Zalem D, Juhás M, Terrinoni M, King-Lyons N, Lebens M, Varrot A, Connell TD, Teneberg S
Glycobiology 32 (5) 391-403 [2022-04-21; online 2022-01-02]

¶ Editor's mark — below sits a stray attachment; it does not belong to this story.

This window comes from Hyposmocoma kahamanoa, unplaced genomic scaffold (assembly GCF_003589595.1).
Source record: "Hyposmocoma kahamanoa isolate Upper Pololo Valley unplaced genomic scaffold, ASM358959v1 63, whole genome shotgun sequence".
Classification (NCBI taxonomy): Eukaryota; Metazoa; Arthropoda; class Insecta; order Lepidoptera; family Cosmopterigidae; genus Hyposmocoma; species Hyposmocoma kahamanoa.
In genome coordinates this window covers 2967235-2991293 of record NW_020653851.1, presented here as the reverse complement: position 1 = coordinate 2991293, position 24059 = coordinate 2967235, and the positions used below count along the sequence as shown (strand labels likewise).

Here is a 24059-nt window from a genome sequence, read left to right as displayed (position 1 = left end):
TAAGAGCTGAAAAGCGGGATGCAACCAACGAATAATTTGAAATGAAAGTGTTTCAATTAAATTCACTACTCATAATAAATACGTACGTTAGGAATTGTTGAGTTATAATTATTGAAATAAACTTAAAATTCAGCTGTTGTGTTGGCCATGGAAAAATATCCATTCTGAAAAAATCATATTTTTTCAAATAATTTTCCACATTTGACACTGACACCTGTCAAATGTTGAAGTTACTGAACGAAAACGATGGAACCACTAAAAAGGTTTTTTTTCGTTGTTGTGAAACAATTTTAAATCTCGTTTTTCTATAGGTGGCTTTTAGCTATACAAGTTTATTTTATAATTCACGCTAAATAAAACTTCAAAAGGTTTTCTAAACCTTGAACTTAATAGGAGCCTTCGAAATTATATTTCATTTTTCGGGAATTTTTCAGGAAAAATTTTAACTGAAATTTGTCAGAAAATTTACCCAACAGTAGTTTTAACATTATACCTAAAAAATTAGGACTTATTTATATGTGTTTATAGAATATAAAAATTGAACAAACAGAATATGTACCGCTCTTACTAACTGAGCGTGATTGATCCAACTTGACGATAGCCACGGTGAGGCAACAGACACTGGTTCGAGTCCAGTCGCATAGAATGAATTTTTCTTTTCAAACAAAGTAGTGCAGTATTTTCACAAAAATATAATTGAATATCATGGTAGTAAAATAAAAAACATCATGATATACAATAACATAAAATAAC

The heat-labile enterotoxins of Escherichia coli and cholera toxin of Vibrio cholerae are related in structure and function. Each of these oligomeric toxins is comprised of one A polypeptide and five B polypeptides. The B-subunits bind to gangliosides, which are followed by uptake into the intoxicated cell and activation of the host's adenylate cyclase by the A-subunits. There are two antigenically distinct groups of these toxins. Group I includes cholera toxin and type I heat-labile enterotoxin of E. coli; group II contains the type II heat-labile enterotoxins of E. coli. Three variants of type II toxins, designated LT-IIa, LT-IIb and LT-IIc have been described. Earlier studies revealed the crystalline structure of LT-IIb. Herein the carbohydrate binding specificity of LT-IIc B-subunits was investigated by glycosphingolipid binding studies on thin-layer chromatograms and in microtiter wells. Binding studies using a large variety of glycosphingolipids showed that LT-IIc binds with high affinity to gangliosides with a terminal Neu5Acα3Gal or Neu5Gcα3Gal, e.g. the gangliosides GM3, GD1a and Neu5Acα3-/Neu5Gcα3--neolactotetraosylceramide and Neu5Acα3-/Neu5Gcα3-neolactohexaosylceramide. The crystal structure of LT-IIc B-subunits alone and with bound LSTd/sialyl-lacto-N-neotetraose d pentasaccharide uncovered the molecular basis of the ganglioside recognition. These studies revealed common and unique functional structures of the type II family of heat-labile enterotoxins.